With Inman Perk serving coffee less than 200 feet away and Boarding Pass Coffee slated to join the square early next year while Farmhouse Coffee moves into Solis Gainesville just across the pedestrian bridge, JP sees the potential for camaraderie rather than competition.

“People who are into coffee are excited to share coffees with other people,” he said. “I think what we're very quickly going to have here is, one, something to offer to people of all different coffee preferences, but I also think we’ll have a tighter knit community of coffee professionals or baristas who can do more coffee-oriented events together. I’m really, really thrilled that we’re growing in a way that will appeal to so many people.”

He added: “It makes sense at the rate we’re growing to have several (coffee shops) more come in. Everyone will have space. I don’t really think that anyone will be hurting for customers.”

With locally sourced ingredients, including pastries from Athens’ Independent Baking Co., house-made syrups and retail shelves featuring coffee roasters around the globe who “showcase the origin notes of their coffee in a clear, picturesque way,” McKenzie expressed his excitement to offer something that specialty coffee connoisseurs may have had to travel elsewhere to find.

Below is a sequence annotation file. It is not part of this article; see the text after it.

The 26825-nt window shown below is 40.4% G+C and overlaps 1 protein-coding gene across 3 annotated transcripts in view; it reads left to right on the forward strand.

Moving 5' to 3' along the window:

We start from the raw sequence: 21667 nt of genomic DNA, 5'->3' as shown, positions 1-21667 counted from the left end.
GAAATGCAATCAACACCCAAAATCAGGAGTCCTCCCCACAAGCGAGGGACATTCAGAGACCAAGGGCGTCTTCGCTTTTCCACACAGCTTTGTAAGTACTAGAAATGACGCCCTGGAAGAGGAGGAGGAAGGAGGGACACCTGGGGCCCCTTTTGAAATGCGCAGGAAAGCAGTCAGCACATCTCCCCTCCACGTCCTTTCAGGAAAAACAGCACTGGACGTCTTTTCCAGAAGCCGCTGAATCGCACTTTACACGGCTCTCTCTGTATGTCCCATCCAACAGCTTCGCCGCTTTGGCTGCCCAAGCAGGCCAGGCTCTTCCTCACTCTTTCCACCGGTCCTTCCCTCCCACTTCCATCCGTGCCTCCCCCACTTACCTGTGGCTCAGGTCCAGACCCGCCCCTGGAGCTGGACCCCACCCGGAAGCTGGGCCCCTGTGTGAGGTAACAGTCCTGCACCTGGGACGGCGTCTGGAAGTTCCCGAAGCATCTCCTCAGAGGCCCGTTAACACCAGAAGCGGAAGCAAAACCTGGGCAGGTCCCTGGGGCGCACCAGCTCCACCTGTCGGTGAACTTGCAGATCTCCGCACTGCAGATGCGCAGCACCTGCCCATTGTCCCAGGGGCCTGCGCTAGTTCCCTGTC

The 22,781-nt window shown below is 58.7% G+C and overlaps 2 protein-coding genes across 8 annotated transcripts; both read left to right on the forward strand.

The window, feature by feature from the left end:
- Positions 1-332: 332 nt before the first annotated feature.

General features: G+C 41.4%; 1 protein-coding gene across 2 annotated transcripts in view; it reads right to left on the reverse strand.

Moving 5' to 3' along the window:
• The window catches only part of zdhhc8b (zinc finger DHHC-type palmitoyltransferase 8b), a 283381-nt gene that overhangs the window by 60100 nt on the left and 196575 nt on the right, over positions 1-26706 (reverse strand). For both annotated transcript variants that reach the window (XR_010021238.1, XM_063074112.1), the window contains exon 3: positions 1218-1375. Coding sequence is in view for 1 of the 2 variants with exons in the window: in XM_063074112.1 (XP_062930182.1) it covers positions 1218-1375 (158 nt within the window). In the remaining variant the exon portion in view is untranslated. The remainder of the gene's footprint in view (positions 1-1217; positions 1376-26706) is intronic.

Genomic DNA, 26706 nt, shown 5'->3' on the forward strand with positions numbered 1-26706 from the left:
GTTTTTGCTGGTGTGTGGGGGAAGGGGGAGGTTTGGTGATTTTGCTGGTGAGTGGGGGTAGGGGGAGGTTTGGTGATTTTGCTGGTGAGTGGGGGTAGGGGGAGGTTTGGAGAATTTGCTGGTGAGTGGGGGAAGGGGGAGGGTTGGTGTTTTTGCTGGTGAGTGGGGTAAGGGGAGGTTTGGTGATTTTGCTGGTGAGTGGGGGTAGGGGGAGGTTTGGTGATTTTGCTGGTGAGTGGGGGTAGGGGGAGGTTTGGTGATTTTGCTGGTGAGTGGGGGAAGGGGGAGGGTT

“At the very least, we’re introducing people to things that they never would have gotten to try otherwise,” he said. “Maybe things that wouldn’t have been part of their lives, we can offer.”

That, paired with the sense of community Meadowlark is aimed to forge, is a gift that keeps on giving, JP said.

“Being part of people’s lives through this and being able to see some of the same casts of people walk through the door, catch up and hear how their life is going — it all makes this feel like my hometown, even though I’m a transplant,” he said. “The community aspect that we’ve been wanting for so long seems to be coming to fruition.”